By Thomas H. Davenport, Jul 25, 2017
I have been thinking about some of the changes over the last decade in analytics, coinciding with the revised and updated release of my book with Jeanne Harris, Competing on Analytics. The book is ten years old, and much has changed in the world of analytics in the meantime. In updating the book (and in a previous blog post about the updates), we focused on such changes as big data, machine learning, streaming analytics, embedded analytics, and so forth. But some commenters have pointed out that one change that’s just as important is the move to self-service analytics.
By Joanne Chen, Jul 20, 2017
Over the next ten years, I don’t believe AI is overhyped. However, in 2017, will all our jobs be automated away by bots? Unlikely. I believe the technology has incredible potential and will permeate across all aspects of our lives. But today, my sense is that many people don’t understand what the state of AI is, and thus contribute to hype. So what can AI do today?
By Geoffrey Moore, Jul 18, 2017
Okay, so you know a sector is in trouble when there is a Web page in Wikipedia entitled “The Retail Apocalypse.” This post is not about how much trouble retail is in. This one is about how it can get out.
By Bill Franks, Jul 13, 2017
Artificial intelligence has quickly become one of the hottest topics in analytics. For all the power and promise, however, the opacity of AI models threatens to limit AI’s impact in the short term. The difficulty of explaining how an AI process gets to an answer has been a topic of much discussion. In fact, it came up in several talks in June at the O’Reilly Artificial Intelligence Conference in New York. There are a couple of angles from which the lack of explainability matters, some where it doesn’t matter, and also some work being done to address the issue.
By Peter Moore, Jul 11, 2017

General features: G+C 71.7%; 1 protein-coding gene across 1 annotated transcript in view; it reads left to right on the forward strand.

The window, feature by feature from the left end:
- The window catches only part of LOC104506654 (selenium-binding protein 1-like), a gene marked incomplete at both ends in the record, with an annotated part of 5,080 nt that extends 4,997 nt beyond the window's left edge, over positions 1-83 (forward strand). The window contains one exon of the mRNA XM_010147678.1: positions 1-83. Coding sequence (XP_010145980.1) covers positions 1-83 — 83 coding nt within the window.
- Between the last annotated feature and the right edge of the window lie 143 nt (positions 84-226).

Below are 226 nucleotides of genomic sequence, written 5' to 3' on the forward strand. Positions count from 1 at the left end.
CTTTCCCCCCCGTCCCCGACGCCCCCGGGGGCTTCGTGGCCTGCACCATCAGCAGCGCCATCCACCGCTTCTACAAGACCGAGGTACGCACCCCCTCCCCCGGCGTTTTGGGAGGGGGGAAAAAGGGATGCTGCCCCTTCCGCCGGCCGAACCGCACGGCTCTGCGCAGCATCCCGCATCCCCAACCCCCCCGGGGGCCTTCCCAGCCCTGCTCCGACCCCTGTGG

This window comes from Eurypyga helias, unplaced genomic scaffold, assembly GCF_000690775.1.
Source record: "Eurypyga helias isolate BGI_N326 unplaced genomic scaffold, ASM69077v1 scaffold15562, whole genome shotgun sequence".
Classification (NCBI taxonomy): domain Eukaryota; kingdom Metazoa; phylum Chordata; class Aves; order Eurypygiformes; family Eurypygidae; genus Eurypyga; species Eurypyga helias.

Over the past two years, I observed a very distinct pattern between companies that successfully navigate the new digital world and those that fall behind. As it turns out, those who are emerging as the early leaders in the age of digital disruption share one thing in common – a clear statement of intent. This blog includes examples that have helped shape my thinking on this issue.
By Sarmila Basu, Jul 06, 2017
When you bring together a wildly diverse group of geniuses, the hard part isn’t finding work for them to do; it’s finding something that’s hard for them to solve, something so challenging that they get a little bit mad and a lot fired up. If not, they’ll get bored and they might wander off. That’s why it has taken me seven years to build my team: an eclectic mix of statisticians, economists, mathematicians, electrical engineers, biophysicists, and telecommunications specialists who are helping shape the way Microsoft uses data.
By Thomas H. Davenport, Jun 29, 2017
Analytics and big data have penetrated most large organizations by now, and are helping to improve many internal decisions. But they can also have a major impact on the decisions of customers or citizens. This applies not only to decisions about what products to buy, but also to decisions about safety and crime.
By Beth Kotz, Jun 27, 2017
As businesses increasingly adapt to the realities of modern technology, data security has become a critically important component of any successful business plan. Business runs on data – whether it’s financial records, credit card numbers, medical records, email addresses or anything in between – and companies that fail to adequately protect that data leave themselves and their customers exposed to tremendous risk. As high-profile incidents at Target, The Home Depot and other large companies have shown, data breaches can incur millions of dollars in expenses and damage the trust of consumers. This blog is a more detailed look at the true cost of a data breach, as well as best practices for keeping digital data safe and secure.
By Jack Phillips, Jun 22, 2017
Last week I had the pleasure of meeting with two promising new(ish) data analytics companies that are worth exploring: NGDATA and Podium Data. Both have established and tested products, clear value propositions, and a strong list of initial customers.
By Geoffrey Moore, Jun 20, 2017
There is a lot of serious talk in America these days about improving the state of our manufacturing sector. Smart products, Internet of things, robotics, predictive maintenance—all great stuff. But none of it addresses the most fundamental challenge facing the sector: how to deal with a demand/supply inversion which has made the customer king.